#bossstance \m/
  • 9 0
 Absolute banger of a video. Was entertained and informed... of just how bad I am at cornering!
  • 8 0
 Those laser shooting glasses get me every time. Pew pew pew!
  • 8 0
 A corner is just a French line in waiting.
  • 4 0
 Hey Ben Cathro, since you’re sharing all your trade secrets with planet earth, I have a suggestion for a video, “How to race a course rather than ride a course”.
In my motorbike racing days I had two tricks that made me faster- I let the bike move under me like I’m a puppet with a wire dropped from the sky, and I raced every tiny part of the course I could. Gimme a 40 foot straight between tight corners, and I’ll treat it like a drag race!
It a little different with an engine, but I find most off road racers don’t take opportunities to stay off the brakes. You’ll see a rider catch big air but drag the rear brake coming into a dip that he/she could have easily slammed 10mph faster.
There seems to be a lot of time lost to setting up for the next big thing when you could be pedaling where you’re at.
You’ve mostly summed this in your videos, but a focus on the top places to loose time would rock! I’d watch.
  • 11 8
 Very crafty how it’s going between wait is that a ebike or non ebike? I’m on to you bike industry I will not give in to your ebike subliminal advertising carefully threaded in to these clips of cornering! I am strong and I can pedal my damn self!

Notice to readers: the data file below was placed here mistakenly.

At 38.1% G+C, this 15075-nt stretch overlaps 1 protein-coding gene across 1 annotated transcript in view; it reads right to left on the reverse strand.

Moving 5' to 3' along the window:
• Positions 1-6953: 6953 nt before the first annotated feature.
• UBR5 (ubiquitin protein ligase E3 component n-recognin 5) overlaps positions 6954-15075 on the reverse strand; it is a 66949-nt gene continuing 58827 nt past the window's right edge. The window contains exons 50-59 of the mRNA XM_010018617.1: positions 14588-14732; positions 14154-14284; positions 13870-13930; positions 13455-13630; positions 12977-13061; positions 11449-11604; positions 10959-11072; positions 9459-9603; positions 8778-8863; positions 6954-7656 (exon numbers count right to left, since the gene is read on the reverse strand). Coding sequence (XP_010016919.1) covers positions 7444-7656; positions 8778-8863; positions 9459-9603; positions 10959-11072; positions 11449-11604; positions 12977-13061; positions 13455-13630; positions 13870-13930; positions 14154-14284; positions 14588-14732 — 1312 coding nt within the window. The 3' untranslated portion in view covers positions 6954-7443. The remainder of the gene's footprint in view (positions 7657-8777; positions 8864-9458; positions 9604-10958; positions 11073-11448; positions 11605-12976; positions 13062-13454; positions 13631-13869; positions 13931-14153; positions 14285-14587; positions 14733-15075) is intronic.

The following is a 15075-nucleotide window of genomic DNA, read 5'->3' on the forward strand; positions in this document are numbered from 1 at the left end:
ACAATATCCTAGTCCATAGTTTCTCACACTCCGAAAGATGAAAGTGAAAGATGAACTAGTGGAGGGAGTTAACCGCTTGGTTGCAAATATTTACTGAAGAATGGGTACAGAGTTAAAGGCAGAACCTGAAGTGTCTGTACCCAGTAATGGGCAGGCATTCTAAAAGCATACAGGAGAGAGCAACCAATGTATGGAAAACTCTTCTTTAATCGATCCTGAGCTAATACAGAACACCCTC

• 1 0
 you're reading way to much into this
  • 3 0
 I felt immediate improvement when i have started practising corners with more hand pressure on the outer bar, while here is said to put on inner bar end.
For me front has more secure feeling with outer pressure, while putting pressure on inner bar sometimes caused front washing out (maybe, overall technique was poor). On the other side, it feels less natural and with slower tip in.

Is pressure on outer bar way to go? Anyway, whole How to bike is great to watch, the best so far in every aspect.
  • 1 1
 The weight needs to be through the front, most people don't lean the tyre onto the cornering knobs which is where the grip is and they need to focus on inner handlebar weight, but if you're tilting the bike and weighing the outer, sounds like you might be correcting for your weight typically being too far back
  • 2 0
 @Tristanssid: I am trying to weight the outer bar because I think it is right technique, hence my question if am I wrong or not, because it seems to me working good.

Time for more practising and trying new stuff Smile
  • 3 0
 @stpan: a coach taught me and I teach about the triangle, front tyre, outside foot and inner hand is where the weight should be focused. When I first started I found that if I lifted the outer handlebar the bike turned more and so weighting the outside was taking away from cornering
  • 3 0
 @stpan: however some people seem to relate certain actions of their body differently to others and so the same wording for everyone might not work
  • 8 0